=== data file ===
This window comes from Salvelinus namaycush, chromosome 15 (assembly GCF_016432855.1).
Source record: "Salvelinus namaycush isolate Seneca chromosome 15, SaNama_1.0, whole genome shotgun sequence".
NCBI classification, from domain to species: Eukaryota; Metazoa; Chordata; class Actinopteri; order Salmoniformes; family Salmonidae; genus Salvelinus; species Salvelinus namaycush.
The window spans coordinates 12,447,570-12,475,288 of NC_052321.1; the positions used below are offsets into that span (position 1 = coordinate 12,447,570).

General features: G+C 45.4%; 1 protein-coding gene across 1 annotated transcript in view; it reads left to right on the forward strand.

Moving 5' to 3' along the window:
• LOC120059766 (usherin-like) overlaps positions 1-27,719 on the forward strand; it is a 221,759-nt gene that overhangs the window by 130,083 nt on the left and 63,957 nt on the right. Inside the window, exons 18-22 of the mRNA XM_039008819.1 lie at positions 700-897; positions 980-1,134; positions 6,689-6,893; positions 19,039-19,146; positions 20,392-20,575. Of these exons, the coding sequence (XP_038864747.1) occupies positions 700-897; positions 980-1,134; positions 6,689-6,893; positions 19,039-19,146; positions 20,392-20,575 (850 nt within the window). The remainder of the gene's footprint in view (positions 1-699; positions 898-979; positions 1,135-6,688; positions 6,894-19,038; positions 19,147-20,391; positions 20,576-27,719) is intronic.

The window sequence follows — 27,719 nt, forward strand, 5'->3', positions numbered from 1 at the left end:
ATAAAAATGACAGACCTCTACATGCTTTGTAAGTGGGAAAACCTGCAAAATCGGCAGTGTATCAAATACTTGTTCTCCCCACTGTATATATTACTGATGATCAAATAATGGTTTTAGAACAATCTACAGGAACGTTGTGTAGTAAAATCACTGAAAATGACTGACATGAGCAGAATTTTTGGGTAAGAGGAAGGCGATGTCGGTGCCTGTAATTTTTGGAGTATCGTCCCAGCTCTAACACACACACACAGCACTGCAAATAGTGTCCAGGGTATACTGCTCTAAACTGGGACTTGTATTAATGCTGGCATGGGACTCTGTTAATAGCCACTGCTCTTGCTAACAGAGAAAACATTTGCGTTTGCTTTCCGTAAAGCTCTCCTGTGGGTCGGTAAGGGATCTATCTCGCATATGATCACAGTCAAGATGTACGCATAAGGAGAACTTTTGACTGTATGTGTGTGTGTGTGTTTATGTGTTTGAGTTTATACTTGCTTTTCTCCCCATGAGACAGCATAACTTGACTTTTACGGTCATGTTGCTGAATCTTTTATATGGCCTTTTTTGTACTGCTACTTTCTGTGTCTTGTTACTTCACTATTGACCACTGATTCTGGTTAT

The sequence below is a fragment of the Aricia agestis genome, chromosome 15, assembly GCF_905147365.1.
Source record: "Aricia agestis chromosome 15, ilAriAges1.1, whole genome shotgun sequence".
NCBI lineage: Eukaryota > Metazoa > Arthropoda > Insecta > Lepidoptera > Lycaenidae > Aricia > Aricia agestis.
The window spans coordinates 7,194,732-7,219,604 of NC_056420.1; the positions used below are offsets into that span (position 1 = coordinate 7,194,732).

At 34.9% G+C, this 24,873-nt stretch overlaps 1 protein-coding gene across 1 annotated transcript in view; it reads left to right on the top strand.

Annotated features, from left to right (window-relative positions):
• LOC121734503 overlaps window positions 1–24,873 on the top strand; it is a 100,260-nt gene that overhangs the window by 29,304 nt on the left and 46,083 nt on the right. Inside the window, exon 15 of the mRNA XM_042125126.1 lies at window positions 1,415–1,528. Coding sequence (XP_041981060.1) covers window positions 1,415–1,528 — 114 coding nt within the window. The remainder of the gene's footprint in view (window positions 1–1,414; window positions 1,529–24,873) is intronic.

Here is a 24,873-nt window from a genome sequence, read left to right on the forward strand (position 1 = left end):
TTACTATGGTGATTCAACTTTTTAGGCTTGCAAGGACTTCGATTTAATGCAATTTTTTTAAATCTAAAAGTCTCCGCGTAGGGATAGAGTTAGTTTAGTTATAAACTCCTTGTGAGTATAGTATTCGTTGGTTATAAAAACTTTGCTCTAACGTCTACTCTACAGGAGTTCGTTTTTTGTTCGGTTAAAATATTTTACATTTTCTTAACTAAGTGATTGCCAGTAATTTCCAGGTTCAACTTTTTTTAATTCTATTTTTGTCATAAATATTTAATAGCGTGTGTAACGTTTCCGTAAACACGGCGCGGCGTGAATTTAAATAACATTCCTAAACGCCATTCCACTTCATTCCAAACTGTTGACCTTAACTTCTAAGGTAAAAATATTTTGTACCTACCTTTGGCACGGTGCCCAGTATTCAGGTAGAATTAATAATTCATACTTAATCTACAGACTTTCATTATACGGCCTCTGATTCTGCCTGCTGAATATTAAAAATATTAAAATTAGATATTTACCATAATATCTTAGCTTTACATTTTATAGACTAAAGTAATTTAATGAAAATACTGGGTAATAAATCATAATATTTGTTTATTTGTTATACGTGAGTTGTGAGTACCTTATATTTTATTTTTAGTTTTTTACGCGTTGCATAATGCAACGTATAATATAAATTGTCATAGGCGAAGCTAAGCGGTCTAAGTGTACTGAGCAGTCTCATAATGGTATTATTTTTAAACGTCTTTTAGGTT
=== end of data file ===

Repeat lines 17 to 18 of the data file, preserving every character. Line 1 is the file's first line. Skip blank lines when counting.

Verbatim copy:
Here is a 24,873-nt window from a genome sequence, read left to right on the forward strand (position 1 = left end):
TTACTATGGTGATTCAACTTTTTAGGCTTGCAAGGACTTCGATTTAATGCAATTTTTTTAAATCTAAAAGTCTCCGCGTAGGGATAGAGTTAGTTTAGTTATAAACTCCTTGTGAGTATAGTATTCGTTGGTTATAAAAACTTTGCTCTAACGTCTACTCTACAGGAGTTCGTTTTTTGTTCGGTTAAAATATTTTACATTTTCTTAACTAAGTGATTGCCAGTAATTTCCAGGTTCAACTTTTTTTAATTCTATTTTTGTCATAAATATTTAATAGCGTGTGTAACGTTTCCGTAAACACGGCGCGGCGTGAATTTAAATAACATTCCTAAACGCCATTCCACTTCATTCCAAACTGTTGACCTTAACTTCTAAGGTAAAAATATTTTGTACCTACCTTTGGCACGGTGCCCAGTATTCAGGTAGAATTAATAATTCATACTTAATCTACAGACTTTCATTATACGGCCTCTGATTCTGCCTGCTGAATATTAAAAATATTAAAATTAGATATTTACCATAATATCTTAGCTTTACATTTTATAGACTAAAGTAATTTAATGAAAATACTGGGTAATAAATCATAATATTTGTTTATTTGTTATACGTGAGTTGTGAGTACCTTATATTTTATTTTTAGTTTTTTACGCGTTGCATAATGCAACGTATAATATAAATTGTCATAGGCGAAGCTAAGCGGTCTAAGTGTACTGAGCAGTCTCATAATGGTATTATTTTTAAACGTCTTTTAGGTT